nd14_LT<-data.frame(LT=seq(from=165,to=680,by=1))

and then get the predicted values for the nd14_LT data, asking also to obtain the associated predicted SE on the logit scale (type="link"):


pred14_LT<-predict(m.saviMEGI14.LT,nd14_LT,type="link",se.fit=TRUE)

With the predicted values and their associated predicted SE, one can then convert them from the logit to the response scale and then find at which LT a probability of 0.5 is found for both the lower and upper CI bounds.

Doing so provide a profile likelihood-based CI of [457, 551], which is quite different than the Wald one [452, 532], especially for its upper portion.

Here is the plot showing the regression curve, as well as the central value and profile likelihood CIs (which is called a maturity ogive in fisheries science):

MATURITY OGIVE

All this to come up with this question:

How can someone obtain the lower and upper bounds of the profile likelihood function CI from a logistic regression conducted in R in a rapid manner?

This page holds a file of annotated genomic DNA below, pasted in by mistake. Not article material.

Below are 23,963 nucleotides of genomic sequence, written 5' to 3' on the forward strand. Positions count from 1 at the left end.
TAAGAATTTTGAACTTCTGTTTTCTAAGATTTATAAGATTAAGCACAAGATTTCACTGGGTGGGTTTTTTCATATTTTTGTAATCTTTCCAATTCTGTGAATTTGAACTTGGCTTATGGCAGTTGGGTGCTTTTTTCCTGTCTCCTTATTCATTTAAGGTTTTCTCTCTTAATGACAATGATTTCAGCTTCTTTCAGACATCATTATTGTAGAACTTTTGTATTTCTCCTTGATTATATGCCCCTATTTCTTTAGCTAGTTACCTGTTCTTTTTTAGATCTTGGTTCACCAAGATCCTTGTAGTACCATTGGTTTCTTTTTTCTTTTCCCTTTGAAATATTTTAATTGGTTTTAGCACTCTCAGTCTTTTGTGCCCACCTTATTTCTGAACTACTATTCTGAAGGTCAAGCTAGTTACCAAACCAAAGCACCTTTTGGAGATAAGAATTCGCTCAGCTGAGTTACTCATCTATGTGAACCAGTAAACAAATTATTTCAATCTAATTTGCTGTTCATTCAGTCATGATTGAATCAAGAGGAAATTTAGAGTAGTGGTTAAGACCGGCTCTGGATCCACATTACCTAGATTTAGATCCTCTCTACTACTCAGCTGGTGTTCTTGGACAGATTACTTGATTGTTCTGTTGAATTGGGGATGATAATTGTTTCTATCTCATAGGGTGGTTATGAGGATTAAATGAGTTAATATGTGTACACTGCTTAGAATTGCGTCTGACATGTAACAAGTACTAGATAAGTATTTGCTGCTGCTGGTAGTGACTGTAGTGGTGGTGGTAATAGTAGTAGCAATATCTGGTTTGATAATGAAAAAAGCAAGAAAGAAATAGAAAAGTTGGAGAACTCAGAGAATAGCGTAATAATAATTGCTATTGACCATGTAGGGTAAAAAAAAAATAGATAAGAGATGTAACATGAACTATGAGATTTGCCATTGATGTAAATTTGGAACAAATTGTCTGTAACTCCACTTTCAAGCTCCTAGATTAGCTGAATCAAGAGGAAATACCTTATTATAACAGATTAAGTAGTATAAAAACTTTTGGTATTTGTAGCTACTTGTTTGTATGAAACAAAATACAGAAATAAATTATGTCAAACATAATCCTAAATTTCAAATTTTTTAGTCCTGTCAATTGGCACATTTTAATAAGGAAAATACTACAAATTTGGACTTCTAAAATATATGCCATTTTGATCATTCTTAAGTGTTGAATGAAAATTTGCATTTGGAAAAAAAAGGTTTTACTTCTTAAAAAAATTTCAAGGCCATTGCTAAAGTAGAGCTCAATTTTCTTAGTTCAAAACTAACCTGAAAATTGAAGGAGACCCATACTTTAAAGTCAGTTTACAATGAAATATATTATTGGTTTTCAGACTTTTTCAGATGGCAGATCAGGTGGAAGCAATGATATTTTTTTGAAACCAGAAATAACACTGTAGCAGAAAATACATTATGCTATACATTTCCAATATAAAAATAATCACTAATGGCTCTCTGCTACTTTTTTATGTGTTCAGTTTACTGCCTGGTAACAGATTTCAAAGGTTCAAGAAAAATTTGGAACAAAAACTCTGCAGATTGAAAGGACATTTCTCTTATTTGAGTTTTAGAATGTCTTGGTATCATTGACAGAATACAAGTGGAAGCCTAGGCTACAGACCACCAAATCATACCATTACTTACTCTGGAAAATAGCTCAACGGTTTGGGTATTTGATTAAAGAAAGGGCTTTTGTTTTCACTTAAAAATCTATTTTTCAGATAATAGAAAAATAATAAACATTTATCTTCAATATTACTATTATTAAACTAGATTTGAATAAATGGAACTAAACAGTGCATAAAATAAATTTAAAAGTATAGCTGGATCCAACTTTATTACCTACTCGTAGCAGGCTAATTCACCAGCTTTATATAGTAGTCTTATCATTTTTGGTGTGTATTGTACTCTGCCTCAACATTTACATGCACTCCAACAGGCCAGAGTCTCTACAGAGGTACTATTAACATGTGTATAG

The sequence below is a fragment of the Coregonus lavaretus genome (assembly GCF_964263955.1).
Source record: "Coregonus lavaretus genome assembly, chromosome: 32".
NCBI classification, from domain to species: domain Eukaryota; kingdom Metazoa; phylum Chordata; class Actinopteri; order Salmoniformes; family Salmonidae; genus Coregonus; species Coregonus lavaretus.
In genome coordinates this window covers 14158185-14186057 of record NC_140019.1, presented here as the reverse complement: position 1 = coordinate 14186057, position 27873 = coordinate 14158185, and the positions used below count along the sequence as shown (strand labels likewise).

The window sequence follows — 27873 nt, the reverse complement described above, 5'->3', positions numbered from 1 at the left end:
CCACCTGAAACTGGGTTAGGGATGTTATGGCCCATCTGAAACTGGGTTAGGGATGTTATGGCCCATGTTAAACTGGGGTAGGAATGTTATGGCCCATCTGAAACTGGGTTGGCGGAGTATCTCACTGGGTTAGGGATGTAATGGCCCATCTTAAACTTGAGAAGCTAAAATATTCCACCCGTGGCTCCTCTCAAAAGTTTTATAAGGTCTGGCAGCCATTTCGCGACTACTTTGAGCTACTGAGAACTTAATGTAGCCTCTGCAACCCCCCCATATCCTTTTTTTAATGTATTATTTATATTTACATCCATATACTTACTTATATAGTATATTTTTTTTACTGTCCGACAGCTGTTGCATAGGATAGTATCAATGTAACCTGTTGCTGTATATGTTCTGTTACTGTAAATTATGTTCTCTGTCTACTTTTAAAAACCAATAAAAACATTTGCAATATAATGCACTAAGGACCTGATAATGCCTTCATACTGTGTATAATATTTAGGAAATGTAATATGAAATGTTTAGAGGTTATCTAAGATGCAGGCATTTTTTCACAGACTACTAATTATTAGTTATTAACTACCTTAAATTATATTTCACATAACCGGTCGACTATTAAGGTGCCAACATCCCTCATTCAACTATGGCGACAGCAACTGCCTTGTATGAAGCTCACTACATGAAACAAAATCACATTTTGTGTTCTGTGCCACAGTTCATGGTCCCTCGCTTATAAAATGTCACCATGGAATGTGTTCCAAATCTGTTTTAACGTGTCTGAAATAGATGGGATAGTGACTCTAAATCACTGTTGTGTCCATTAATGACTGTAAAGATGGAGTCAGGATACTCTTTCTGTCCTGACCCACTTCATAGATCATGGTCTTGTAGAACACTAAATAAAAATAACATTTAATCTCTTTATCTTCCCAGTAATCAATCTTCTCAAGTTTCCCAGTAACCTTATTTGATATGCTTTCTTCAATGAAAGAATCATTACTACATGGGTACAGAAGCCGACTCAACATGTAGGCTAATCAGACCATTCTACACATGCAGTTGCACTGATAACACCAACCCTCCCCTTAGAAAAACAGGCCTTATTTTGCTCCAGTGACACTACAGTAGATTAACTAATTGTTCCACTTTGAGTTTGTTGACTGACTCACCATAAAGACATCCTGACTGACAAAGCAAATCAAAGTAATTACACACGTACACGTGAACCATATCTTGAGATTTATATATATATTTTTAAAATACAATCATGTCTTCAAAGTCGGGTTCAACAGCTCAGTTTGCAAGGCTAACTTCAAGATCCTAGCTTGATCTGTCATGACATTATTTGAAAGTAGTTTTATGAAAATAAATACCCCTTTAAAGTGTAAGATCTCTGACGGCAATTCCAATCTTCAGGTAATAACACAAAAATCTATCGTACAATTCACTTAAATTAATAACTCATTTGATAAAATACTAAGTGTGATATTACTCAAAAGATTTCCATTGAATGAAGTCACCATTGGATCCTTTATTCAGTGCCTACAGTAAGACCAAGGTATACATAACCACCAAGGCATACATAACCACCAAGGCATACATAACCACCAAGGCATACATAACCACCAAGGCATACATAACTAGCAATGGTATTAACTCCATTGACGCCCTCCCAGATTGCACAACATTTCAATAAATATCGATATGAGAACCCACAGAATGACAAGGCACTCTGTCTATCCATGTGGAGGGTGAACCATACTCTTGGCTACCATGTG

With colleagues, we are using simulations to test different methods for the estimation of the uncertainty around the L50 (i.e., parametric and non-parametric bootstrapping, Fieller analytical method, credible intervals from the Bayesian approach, etc…) and we’d like to find a way to estimate the profile likelihood CI of a given dataset in a timely, valid manner.

Thanks, merci.

Julien

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  • $\begingroup$ Can you do Quantile (logistic) regression on your logistic regression model? Then you would just choose the 2.5 and 97.5 percentile curves to be drawn in addition to the 50 percentile curve. See journals.sagepub.com/doi/pdf/10.1177/1536867X1101100301 $\endgroup$
    – Ggjj11
    Oct 21 '21 at 19:43